What is the difference between wheel alignment and balancing?

by | Maintenance | 0 comments

As mentioned in our previous article exploring the intricacies of wheel balancing and wheel balancers, we mentioned that it can often be confused with wheel alignment. We, at Mechanic Outlet, wanted to clear the air and help you understand the value of each of these units and the benefits they can bring to your shop. It’s a good idea for full-service shops to have both, but let’s take a look at each, so you can prioritize your shop upgrades and pick the best unit for you.

Wheel Balancing

Wheel balancers works by dismounting the wheel from the vehicle and placing it on a spindle going through the center of the wheel and locking in place with a cone designed for the vehicle type and wheel size. Wheel balancing machines spin the mounted wheel and tire at high speeds to detect imbalances during the wheel’s rotation and assist mechanics in placing a counter-weight to offset any balance issues.

Wheel Alignment

These units differ in more ways than one, starting with their method of use. Where balancing requires the wheel and tire be mounted to a machine, wheel alignment machines are used while they are still affixed to the studs. Alignment is used to adjust caster, camber, and toe in/out, that will ultimately affect the evenness of wear and if the vehicle will have any inherent drift to the left or right.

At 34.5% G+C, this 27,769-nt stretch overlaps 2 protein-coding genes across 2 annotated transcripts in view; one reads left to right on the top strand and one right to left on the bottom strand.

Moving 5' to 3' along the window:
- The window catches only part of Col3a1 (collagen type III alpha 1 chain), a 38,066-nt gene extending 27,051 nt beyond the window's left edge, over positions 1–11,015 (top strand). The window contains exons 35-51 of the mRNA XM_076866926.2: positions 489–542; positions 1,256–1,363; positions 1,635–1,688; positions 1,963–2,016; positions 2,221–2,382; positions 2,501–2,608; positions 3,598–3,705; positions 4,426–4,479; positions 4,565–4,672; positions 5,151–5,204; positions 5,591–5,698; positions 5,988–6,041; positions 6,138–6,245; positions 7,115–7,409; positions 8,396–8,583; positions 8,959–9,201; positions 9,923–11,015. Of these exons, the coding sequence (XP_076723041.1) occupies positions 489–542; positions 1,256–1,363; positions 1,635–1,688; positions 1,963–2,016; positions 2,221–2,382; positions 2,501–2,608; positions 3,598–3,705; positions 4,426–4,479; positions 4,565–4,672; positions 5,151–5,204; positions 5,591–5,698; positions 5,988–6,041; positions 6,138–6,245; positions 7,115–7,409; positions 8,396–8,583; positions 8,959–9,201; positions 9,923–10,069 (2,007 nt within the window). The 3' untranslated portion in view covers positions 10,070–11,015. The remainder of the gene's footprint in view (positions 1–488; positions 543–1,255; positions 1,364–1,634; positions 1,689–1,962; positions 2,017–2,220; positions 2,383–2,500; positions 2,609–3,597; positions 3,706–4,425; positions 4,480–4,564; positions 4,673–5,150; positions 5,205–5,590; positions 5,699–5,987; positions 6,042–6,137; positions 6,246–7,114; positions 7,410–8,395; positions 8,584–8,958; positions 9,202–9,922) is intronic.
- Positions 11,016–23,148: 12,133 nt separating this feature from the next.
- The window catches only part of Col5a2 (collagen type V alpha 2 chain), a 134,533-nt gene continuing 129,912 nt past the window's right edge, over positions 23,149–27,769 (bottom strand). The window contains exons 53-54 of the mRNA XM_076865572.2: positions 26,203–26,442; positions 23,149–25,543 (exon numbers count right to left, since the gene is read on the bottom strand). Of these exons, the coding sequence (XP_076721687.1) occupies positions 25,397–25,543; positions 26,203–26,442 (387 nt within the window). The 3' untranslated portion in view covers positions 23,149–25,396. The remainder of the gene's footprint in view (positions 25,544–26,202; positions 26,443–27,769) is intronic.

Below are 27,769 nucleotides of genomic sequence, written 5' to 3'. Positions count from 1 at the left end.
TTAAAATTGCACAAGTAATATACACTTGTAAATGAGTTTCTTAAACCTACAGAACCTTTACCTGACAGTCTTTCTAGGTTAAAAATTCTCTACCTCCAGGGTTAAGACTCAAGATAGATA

Knowing When To Use Each

Both wheel balancing machines and wheel alignment machines have their purpose and we believe that it’s a good idea to ultimately have both as part of your arsenal of shop machinery, but it’s important to know when to do wheel balancing or alignment. A wheel balancer is employed when the customer notices road vibration at certain speeds and generally addresses the entire issue, however, take note there are other causes of road vibration if the problem persists. Alignment is often the best option if you or the client notice uneven wear on the inside or outside edge of the tire, in addition to aforementioned drifting when releasing the steering wheel. It’s also necessary whenever completing work on any parts associated with front end assembly.

We hope that we helped you sort which piece of equipment to pick up first to start increasing the number of jobs at your shop – or you could pick up both using our convenient financing options. If you have any questions, the friendly customer support here at Mechanic Outlet is unrivaled, and will be sure to help you get the right one for you!

Featured Image Credit: Nejron Photo/Shutterstock.com

If you like this article please share